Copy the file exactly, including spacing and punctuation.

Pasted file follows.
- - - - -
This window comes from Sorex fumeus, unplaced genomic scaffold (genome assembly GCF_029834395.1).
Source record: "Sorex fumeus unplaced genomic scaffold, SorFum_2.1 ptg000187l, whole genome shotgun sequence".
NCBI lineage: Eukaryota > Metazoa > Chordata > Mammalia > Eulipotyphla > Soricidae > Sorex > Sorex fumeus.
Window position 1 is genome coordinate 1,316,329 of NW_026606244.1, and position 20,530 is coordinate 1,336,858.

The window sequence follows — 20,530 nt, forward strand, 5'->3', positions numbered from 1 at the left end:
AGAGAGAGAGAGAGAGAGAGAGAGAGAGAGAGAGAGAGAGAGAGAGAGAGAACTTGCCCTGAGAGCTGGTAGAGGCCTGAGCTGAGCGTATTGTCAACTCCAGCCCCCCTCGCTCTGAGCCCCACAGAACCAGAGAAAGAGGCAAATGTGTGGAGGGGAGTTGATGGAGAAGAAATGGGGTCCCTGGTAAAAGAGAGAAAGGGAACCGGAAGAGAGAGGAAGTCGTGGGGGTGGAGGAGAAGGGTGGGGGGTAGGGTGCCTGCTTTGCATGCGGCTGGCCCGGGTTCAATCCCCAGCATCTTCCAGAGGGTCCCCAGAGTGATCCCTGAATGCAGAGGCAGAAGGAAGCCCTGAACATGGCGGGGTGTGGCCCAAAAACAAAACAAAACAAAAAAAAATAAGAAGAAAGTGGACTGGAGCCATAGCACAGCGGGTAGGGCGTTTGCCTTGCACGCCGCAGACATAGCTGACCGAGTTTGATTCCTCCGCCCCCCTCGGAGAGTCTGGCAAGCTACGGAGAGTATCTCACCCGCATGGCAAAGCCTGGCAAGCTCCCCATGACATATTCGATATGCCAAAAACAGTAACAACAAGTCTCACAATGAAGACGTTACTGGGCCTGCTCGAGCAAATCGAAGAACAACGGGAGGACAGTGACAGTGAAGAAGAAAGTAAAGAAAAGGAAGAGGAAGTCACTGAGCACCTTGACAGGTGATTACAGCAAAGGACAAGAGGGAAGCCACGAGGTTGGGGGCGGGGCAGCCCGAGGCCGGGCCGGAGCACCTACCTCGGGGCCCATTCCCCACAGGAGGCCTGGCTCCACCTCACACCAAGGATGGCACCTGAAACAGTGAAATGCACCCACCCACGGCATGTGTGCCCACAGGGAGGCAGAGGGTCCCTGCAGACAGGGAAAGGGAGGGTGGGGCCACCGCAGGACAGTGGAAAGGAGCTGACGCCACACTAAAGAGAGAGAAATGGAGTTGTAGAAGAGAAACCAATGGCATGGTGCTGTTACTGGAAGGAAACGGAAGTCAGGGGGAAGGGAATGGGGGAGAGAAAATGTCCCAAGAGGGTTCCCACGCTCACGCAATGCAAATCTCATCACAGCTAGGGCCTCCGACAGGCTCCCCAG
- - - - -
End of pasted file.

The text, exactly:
This window comes from Sorex fumeus, unplaced genomic scaffold (genome assembly GCF_029834395.1).
Source record: "Sorex fumeus unplaced genomic scaffold, SorFum_2.1 ptg000187l, whole genome shotgun sequence".
NCBI lineage: Eukaryota > Metazoa > Chordata > Mammalia > Eulipotyphla > Soricidae > Sorex > Sorex fumeus.
Window position 1 is genome coordinate 1,316,329 of NW_026606244.1, and position 20,530 is coordinate 1,336,858.

The window sequence follows — 20,530 nt, forward strand, 5'->3', positions numbered from 1 at the left end:
AGAGAGAGAGAGAGAGAGAGAGAGAGAGAGAGAGAGAGAGAGAGAGAGAGAACTTGCCCTGAGAGCTGGTAGAGGCCTGAGCTGAGCGTATTGTCAACTCCAGCCCCCCTCGCTCTGAGCCCCACAGAACCAGAGAAAGAGGCAAATGTGTGGAGGGGAGTTGATGGAGAAGAAATGGGGTCCCTGGTAAAAGAGAGAAAGGGAACCGGAAGAGAGAGGAAGTCGTGGGGGTGGAGGAGAAGGGTGGGGGGTAGGGTGCCTGCTTTGCATGCGGCTGGCCCGGGTTCAATCCCCAGCATCTTCCAGAGGGTCCCCAGAGTGATCCCTGAATGCAGAGGCAGAAGGAAGCCCTGAACATGGCGGGGTGTGGCCCAAAAACAAAACAAAACAAAAAAAAATAAGAAGAAAGTGGACTGGAGCCATAGCACAGCGGGTAGGGCGTTTGCCTTGCACGCCGCAGACATAGCTGACCGAGTTTGATTCCTCCGCCCCCCTCGGAGAGTCTGGCAAGCTACGGAGAGTATCTCACCCGCATGGCAAAGCCTGGCAAGCTCCCCATGACATATTCGATATGCCAAAAACAGTAACAACAAGTCTCACAATGAAGACGTTACTGGGCCTGCTCGAGCAAATCGAAGAACAACGGGAGGACAGTGACAGTGAAGAAGAAAGTAAAGAAAAGGAAGAGGAAGTCACTGAGCACCTTGACAGGTGATTACAGCAAAGGACAAGAGGGAAGCCACGAGGTTGGGGGCGGGGCAGCCCGAGGCCGGGCCGGAGCACCTACCTCGGGGCCCATTCCCCACAGGAGGCCTGGCTCCACCTCACACCAAGGATGGCACCTGAAACAGTGAAATGCACCCACCCACGGCATGTGTGCCCACAGGGAGGCAGAGGGTCCCTGCAGACAGGGAAAGGGAGGGTGGGGCCACCGCAGGACAGTGGAAAGGAGCTGACGCCACACTAAAGAGAGAGAAATGGAGTTGTAGAAGAGAAACCAATGGCATGGTGCTGTTACTGGAAGGAAACGGAAGTCAGGGGGAAGGGAATGGGGGAGAGAAAATGTCCCAAGAGGGTTCCCACGCTCACGCAATGCAAATCTCATCACAGCTAGGGCCTCCGACAGGCTCCCCAG